The only program of its kind in the academy, “Paris Noir” is divided into three parts. The first, “On Becoming Paris Noir,” examines the historical, social and political forces that led to a black presence in Paris. “To focus on this aspect, we visit various museums and historical landmarks,” says Mayes. “At the Louvre, we study the large glass pyramid by I.M. Pei outside the museum’s entrance and the Egyptian art inside, drawing connections between Africa and the modern French world. We also analyze Picasso’s masks, which capture a borrowed aesthetic from ancient African sculpture, and Géricault’s highly influential ‘Raft of the Medusa.’”

The second part of the course examines the Paris Noir of today. Here, students pore over literary and cultural texts, as well as engage with such black luminaries as saxophonist Archie Shepp, writer Jake Lamar, poet/activist Sonia Sanchez, historian Pap Ndiaye, photographer Kim Powell, publisher Christiane Yandé Diop and members of the Alvin Ailey American Dance Theater. (A few lucky students were able to meet singer Nina Simone and witness her last concert in France, months before her death in 2003.)

The third part of “Paris Noir” is an independent research project of the student’s choice. Mayes says this part can often lead to a personal awakening that is gratifying for student and teacher alike. “I want students to have a clearer sense of the beauty and struggle of living somewhere else and then use it to better understand themselves. I want ‘Paris Noir’ to touch them on a personal level,” she says. “Research can provide that catalyst.”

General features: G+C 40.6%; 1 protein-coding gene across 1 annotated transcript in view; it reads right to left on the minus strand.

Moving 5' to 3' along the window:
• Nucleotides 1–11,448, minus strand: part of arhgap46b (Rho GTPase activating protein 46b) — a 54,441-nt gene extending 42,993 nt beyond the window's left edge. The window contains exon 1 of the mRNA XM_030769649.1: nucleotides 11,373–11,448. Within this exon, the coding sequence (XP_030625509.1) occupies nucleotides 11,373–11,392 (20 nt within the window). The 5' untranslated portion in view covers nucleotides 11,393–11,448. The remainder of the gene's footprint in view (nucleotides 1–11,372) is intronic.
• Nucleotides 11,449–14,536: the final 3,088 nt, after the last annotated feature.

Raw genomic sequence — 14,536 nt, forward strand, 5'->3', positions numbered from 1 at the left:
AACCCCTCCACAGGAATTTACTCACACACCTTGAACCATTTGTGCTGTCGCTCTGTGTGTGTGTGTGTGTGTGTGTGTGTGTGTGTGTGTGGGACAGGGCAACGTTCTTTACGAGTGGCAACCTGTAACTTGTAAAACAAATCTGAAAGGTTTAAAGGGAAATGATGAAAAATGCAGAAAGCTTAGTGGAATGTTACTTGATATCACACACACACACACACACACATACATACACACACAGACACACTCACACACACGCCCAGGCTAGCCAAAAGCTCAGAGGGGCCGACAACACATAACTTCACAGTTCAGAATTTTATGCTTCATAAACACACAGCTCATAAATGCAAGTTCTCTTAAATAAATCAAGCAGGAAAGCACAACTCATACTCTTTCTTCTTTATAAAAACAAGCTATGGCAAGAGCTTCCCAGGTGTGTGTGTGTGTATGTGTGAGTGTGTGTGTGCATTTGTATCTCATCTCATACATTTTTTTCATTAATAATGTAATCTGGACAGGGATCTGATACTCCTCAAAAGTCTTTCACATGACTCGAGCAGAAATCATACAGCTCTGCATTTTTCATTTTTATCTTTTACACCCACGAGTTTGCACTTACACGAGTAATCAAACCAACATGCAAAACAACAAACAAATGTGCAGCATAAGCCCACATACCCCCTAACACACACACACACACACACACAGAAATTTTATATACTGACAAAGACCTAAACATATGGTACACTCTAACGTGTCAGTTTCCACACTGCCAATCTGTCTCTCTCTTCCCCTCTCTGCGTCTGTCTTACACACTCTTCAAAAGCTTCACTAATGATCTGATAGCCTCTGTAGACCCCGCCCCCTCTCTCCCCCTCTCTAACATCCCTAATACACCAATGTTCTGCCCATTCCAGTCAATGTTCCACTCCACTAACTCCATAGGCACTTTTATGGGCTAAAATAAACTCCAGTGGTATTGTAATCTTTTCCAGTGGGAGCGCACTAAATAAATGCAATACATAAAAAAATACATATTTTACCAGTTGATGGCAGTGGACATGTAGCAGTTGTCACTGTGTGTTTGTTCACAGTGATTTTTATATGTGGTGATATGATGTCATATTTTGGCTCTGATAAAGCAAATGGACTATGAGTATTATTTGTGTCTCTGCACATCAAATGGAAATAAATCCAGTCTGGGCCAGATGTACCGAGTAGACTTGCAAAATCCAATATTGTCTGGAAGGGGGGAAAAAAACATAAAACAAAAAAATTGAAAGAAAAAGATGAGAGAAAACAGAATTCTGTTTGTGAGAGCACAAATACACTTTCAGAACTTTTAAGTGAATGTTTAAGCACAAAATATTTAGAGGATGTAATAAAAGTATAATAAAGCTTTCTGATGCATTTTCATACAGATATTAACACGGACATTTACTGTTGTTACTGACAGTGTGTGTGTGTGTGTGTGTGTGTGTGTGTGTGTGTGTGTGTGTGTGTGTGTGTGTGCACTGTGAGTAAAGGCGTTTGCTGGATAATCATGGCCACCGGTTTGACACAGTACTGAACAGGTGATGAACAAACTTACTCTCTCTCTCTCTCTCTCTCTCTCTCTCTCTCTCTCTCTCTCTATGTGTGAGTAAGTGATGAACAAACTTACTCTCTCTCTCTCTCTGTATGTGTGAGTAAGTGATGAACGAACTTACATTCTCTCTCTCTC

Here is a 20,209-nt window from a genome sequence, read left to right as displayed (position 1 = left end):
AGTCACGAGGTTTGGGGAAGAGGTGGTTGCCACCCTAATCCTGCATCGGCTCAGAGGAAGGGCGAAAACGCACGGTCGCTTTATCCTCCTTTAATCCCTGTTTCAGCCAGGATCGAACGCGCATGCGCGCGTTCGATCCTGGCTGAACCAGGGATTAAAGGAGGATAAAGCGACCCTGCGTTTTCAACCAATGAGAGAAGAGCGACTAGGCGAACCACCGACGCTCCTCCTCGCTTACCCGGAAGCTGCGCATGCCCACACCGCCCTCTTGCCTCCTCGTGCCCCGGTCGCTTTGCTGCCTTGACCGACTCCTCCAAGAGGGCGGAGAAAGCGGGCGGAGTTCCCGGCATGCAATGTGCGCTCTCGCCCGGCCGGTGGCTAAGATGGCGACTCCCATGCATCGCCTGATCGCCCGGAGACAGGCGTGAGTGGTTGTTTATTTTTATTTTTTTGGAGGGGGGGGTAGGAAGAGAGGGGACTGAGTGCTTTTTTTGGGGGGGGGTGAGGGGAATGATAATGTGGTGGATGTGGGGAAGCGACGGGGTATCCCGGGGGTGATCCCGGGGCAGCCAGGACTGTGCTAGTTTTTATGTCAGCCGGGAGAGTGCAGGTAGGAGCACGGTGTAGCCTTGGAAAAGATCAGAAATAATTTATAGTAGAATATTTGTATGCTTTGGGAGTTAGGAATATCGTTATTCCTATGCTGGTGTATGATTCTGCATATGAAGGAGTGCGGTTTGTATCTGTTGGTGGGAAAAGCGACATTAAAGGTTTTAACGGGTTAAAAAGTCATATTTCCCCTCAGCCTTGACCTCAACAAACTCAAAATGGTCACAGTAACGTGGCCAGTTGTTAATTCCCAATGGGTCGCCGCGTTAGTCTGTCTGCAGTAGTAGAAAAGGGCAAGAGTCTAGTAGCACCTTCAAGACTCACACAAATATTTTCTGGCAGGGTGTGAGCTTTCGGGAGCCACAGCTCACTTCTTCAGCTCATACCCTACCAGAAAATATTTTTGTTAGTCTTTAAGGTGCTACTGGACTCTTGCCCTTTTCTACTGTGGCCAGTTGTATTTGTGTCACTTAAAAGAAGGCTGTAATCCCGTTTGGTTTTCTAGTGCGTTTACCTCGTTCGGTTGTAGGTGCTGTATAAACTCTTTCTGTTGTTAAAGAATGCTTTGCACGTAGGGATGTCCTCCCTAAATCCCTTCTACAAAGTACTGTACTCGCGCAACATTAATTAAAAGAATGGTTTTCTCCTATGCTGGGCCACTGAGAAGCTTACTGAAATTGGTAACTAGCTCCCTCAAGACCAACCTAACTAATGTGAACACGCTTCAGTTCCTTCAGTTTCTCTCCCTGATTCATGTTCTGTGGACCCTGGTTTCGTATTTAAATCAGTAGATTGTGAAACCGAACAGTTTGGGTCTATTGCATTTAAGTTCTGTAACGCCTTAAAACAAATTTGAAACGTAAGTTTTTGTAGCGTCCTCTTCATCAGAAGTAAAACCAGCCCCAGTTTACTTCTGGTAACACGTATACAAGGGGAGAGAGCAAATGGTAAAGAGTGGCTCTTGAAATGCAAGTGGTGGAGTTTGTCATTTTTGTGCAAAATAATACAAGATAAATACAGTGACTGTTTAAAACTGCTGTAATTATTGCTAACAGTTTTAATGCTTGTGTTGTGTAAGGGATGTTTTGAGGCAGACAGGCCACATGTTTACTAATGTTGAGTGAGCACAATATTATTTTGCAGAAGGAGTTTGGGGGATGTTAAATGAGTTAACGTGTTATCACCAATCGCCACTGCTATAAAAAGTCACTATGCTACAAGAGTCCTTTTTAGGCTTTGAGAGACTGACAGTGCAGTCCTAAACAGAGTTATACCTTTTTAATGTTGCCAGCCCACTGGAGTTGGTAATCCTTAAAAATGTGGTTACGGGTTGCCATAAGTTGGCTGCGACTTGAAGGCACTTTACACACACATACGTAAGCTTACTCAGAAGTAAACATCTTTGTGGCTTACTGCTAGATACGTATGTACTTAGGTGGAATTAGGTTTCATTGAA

Kishauna Soljour and Tiarra Currie are undergraduates who attended “Paris Noir” last summer. “’Paris Noir’ changed my life as a scholar and a person through a process I call ‘re-learning,’” says Soljour, a junior majoring in African American studies and television, radio and film. “In the United States, I had been socialized to accept prepared truth and to regurgitate it, as if it were derived from my own psyche. In Paris, I've learned to question, communicate and arrive at my own conclusions about my black identity. As a result, I no longer question who I am. I have become the master of my destiny by accepting my identity with clarity and purpose.”

Currie—a senior majoring in psychology, with a triple minor in child and family studies, early childhood and sociology—had a similar epiphany. She shares several experiences that reinforced her decision to study abroad, including one involving a panel discussion of black women that was so moving, it “almost brought tears to [her] eyes.” “'Paris Noir' exposed me to history like never before,” she says. “I felt like I had learned more about myself in those five weeks than in the past 20 years.”